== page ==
In ACCC v RL Adams, Justice Edelman warned future defendants of an increase in the quantum of penalties that may be ordered for misleading or deceptive conduct in ‘free range’ claims. Defendants may face multiple contraventions and be subject to far greater fines to stem the tide of false ‘free range’ advertising.
In December 2013, RL Adams Pty Ltd (RL Adams) began producing and selling eggs to retailers under the brands ‘Mountain Range Eggs Free Range Eggs’ and ‘Drake Supermarkets Free Range Eggs’. Those eggs were then on-sold to consumers from December 2013 to October 2014. The egg cartons included the words ‘free range’ in four different places accompanied with pictures of a flat open farm range, a mountain range and eggs sitting amongst green grass.
The RL Adams website included images of hens outdoors with such statements as ‘Mountain Range Eggs are produced by hens running freely on the farm during the day and housed at night to protect them from predators.’
Between December 2013 and October 2014, the farm that housed the RL Adams hens and produced the eggs kept the hens in two barns. Due to the elevation of the barn doors and the lack of fencing around the barns, the hens were permanently kept inside the locked barns and were not free to roam around the farm.
In December 2014, the ACCC brought proceedings against RL Adams alleging the following contraventions of the of the Australian Consumer Law (ACL):
- s18: misleading or deceptive conduct;
- s29(1)(a): false or misleading representations that goods are of a particular quality, history, nature and characteristic; and
- s33: misleading conduct as to the nature of goods.
RL Adams quickly co-operated with the ACCC and accepted the allegations made against it. RL Adams notionally agreed with the ACCC’s proposal to implement ACL training to its employees. The ACCC and RL Adams submitted an agreed statement of facts to the court and the ACCC proposed that RL Adams conduct should be treated by the court as a single contravention, rather than a series of contraventions.
The court was therefore asked to consider the appropriate penalty for the contravention under the ACL. Under the ACL the current maximum penalty for a single contravention by a company is $1.1million and $220,000 by an individual.
Justice Edelman’s decision reveals the Federal Court’s concern with the continuing trend of misleading ‘free range’ claims, despite incrementally increasing penalties that have been awarded for this conduct.
RL Adams co-operated quickly with the ACCC and did not waste court resources by actively defending the matter. Edelman J noted this, yet expressed his concern at the various ‘free range’ cases that have come before the court from 2010 to 2015 and the increasing penalties imposed in each case. His Honour noted that the prevalence of these cases illustrated that the previous penalties did not appear to be acting as a general deterrent to the community from engaging in this behaviour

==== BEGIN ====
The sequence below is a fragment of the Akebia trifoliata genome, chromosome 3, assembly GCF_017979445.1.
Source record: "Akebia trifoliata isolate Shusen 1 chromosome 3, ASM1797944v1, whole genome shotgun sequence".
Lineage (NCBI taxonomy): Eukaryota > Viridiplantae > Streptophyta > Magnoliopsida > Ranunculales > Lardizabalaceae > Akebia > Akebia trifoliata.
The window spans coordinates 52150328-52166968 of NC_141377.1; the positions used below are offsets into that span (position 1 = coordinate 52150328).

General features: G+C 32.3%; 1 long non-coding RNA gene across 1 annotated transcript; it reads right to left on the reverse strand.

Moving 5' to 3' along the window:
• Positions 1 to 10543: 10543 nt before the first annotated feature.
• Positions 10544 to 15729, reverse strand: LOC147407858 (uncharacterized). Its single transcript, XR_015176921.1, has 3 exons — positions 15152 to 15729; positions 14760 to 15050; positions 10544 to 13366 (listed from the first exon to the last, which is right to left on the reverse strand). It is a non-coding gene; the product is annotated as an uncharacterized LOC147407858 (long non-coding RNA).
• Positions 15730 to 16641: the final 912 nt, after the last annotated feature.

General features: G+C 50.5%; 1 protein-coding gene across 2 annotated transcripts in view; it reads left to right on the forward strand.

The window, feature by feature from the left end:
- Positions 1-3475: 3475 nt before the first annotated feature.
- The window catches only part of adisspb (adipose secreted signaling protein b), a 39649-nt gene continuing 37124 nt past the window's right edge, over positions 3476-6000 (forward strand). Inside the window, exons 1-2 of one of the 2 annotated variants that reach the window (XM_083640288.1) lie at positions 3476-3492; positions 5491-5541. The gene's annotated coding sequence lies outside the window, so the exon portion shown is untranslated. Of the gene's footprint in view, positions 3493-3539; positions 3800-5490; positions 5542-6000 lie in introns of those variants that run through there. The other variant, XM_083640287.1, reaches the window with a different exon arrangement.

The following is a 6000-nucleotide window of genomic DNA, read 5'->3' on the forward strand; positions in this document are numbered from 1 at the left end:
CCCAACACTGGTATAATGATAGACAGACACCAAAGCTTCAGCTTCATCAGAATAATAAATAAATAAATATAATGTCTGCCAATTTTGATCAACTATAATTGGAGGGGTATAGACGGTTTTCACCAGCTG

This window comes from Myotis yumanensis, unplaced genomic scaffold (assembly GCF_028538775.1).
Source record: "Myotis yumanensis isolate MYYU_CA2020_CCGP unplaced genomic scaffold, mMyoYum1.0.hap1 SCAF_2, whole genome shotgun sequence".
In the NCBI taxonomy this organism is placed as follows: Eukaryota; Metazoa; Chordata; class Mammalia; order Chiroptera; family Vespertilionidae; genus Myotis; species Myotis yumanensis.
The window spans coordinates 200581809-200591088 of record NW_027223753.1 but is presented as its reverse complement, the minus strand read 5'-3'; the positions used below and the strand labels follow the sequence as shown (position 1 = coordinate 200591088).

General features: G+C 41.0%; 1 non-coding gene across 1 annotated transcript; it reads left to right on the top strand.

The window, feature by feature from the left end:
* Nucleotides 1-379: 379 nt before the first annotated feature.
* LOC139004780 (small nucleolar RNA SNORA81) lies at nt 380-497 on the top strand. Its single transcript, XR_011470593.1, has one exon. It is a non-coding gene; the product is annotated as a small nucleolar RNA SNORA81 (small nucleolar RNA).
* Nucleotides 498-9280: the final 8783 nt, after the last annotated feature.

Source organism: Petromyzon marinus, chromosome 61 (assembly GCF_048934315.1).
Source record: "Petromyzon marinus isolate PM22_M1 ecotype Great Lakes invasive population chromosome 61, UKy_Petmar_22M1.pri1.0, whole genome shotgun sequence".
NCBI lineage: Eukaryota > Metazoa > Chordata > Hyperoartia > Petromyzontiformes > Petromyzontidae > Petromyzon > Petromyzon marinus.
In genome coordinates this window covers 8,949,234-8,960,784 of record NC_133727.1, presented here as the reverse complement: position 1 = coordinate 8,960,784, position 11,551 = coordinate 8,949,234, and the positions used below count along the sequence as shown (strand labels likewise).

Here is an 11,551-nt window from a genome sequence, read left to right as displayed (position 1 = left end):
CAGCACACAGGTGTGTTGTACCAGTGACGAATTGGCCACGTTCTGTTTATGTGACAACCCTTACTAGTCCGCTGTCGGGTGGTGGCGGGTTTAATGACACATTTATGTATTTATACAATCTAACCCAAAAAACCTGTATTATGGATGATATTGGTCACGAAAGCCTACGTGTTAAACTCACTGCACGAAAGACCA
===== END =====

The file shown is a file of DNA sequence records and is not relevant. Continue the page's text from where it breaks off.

Although the parties had agreed to this matter being prosecuted as a single contravention, Edelman J stated that defendants to ACL proceedings should not assume that the court would always treat a series of related infringements as a single contravention. His Honour noted that ensuring that general deterrence was achieved could require the court to treat such matters as multiple contraventions and accordingly expose defendants to higher penalties.
The defendant’s counsel submitted in reply submissions that RL Adams would be ‘willing to submit to a pecuniary penalty of $250,000’. Edelman J held that such a submission was inappropriate and directly inconsistent with the decisions of Barbaro v The Queen and Director, Fair Work Building Industry Inspectorate v CFMEU; both cases which held it was impermissible for parties to express an opinion or submission as to the penalty that should be imposed upon a defendant.
Edelman J noted that before hearing the defendant’s penalty submission in reply, his Honour had reached a preliminary view that the appropriate penalty would be $250,000. His Honour ultimately ordered a penalty of $250,000 be imposed on RL Adams pursuant to s224 of the ACL. As a result, his Honour was concerned that the inappropriate penalty submissions from the defendant’s counsel could have led a lay observer to surmise that RL Adams was only ordered to pay the penalty that it considered to be the price for its conduct.
- It remains entirely inappropriate for counsel to make submissions about the appropriate penalty to be imposed or what the defendant would “submit to”.
- Although the ACCC and a defendant may agree that conduct should be treated as a single contravention, the court may not accept repeated contraventions as one ‘contravention’. In order to achieve general deterrence the court may prosecute a matter as multiple contraventions by a defendant.
- The courts are likely to increase penalties for misleading or deceptive ‘free range’ claims in the future, as recent case law reveals that defendants do not appear to be deterred by the current quantum of damages awards.